Dumpster Diving and Identity Theft.

There are times when I feel like being around people yet I want to be alone. Does it make any sense? When it happens, I go to the library or a bookstore. I am a bookworm, what can I say. Anyhow, this is exactly how I was feeling the other night. I decided to go to the bookstore (Barnes and Noble), because the library was already closed.

Needless to say, I stayed at Barnes and Noble till 11pm, closing time. And by the way, I ended up buying two books The 4-Hour Workweek: Escape 9-5, Live Anywhere, and Join the New Rich (Expanded and Updated) and Stopping Identity Theft: 10 Easy Steps to Security.

Alright. I don’t want to deviate from what I wanted to write about.

As I was coming home at around 11:15pm, I noticed something very interesting. Two men dressed in dark clothes with bags and small headlamps going through the trash cans.

The trash is collected twice a week in my area. And the residents usually pull the trash cans out and leave them at the curbside late at night for the early morning trash collection.

These two men, obviously, have been canvassing the area, because they were so prepared. They weren’t collecting bottles; they were on a scavenger hunt. They could be searching for coupons (extreme couponing), but somehow I am convinced that they were looking for valuable information such as names, addresses, bank account numbers, pre-approved credit card offers, etc.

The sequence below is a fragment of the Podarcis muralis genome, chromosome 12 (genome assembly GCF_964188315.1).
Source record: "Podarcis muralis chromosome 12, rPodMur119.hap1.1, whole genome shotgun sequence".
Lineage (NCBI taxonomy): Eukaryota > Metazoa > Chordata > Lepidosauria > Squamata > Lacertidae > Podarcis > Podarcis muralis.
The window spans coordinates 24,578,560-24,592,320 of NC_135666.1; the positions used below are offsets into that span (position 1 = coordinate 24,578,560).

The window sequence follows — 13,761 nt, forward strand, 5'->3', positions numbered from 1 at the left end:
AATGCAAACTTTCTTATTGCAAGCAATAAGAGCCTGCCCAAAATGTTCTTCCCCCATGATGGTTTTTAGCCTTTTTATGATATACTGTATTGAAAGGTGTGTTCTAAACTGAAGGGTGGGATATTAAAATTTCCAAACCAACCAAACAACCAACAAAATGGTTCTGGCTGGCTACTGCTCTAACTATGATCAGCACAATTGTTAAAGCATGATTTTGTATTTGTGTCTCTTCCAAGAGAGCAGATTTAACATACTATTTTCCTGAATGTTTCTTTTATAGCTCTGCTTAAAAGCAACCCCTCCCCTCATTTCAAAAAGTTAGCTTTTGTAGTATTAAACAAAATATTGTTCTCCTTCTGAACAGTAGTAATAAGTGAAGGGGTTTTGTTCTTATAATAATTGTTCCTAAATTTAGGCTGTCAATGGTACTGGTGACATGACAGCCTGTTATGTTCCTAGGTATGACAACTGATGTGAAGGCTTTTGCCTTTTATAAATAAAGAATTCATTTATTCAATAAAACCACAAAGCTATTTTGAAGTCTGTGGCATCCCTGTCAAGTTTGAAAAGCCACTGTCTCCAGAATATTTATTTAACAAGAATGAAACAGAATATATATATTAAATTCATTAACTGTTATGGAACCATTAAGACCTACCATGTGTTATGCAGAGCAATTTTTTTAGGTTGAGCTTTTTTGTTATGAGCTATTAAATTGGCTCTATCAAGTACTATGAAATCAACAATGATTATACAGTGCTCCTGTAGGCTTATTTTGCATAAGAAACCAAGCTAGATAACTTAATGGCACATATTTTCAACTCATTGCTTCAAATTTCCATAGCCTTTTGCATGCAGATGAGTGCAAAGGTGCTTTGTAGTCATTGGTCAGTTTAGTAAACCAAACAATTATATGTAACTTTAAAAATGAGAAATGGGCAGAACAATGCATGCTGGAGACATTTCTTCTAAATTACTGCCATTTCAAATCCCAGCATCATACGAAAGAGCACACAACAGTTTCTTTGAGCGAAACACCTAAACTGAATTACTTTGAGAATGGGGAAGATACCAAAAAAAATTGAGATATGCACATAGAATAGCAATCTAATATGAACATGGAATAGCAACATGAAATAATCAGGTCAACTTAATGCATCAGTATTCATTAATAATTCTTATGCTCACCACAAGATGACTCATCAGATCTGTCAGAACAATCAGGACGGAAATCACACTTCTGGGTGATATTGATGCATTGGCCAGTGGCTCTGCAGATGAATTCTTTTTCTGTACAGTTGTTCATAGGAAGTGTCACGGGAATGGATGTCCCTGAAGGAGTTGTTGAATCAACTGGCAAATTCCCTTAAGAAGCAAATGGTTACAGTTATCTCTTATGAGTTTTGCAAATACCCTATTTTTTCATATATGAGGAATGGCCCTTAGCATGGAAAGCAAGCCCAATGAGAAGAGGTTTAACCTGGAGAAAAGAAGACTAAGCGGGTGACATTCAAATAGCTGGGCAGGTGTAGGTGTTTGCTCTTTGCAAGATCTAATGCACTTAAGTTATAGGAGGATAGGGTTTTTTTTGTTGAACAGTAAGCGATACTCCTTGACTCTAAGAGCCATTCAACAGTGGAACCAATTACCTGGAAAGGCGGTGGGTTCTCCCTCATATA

I called the police and I was told that they will drive by the area, but there was nothing they could really do. Why? Because once the trash leaves your private property, anyone can go through it if it is on a public property.

It is called dumpster diving. I am sure you have heard of this term. This is a low-tech method of stealing one’s sensitive information. In 2002, Experian conducted a research to examine the contents of 400 trash bins and they came up with some interesting numbers. Read my article here.

A lot has changed since 2002, of course. I am sure a lot of people have invested in good shredders. But something tells me that there are still those who are pretty ignorant and reckless. “Who would go through my trash any way?” some may ask. Well, I saw it happening with my own eyes.

Will you believe me if I told you that with just your name and address the thief can find out your Social Security number? If the thief finds your date of birth somewhere in your trash can, it is even easier. A lot of people still discard their credit card and bank statements without shredding them.

Take identity theft prevention into your own hands. If you have not invested in a good shredder, do it today. Get a heavy-duty  cross-cutter shredder that would disseminate paper to confetti. Believe me, the cost of the shredder is nothing compared to what  identity theft can cost you.

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About the Author

Lana is a real life Identity Theft Victim. Identity Theft Manifesto is a result of her own struggles to clear her credit, her name and reputation. She is on the mission to research, learn more and educate her readers about ID Theft Crime.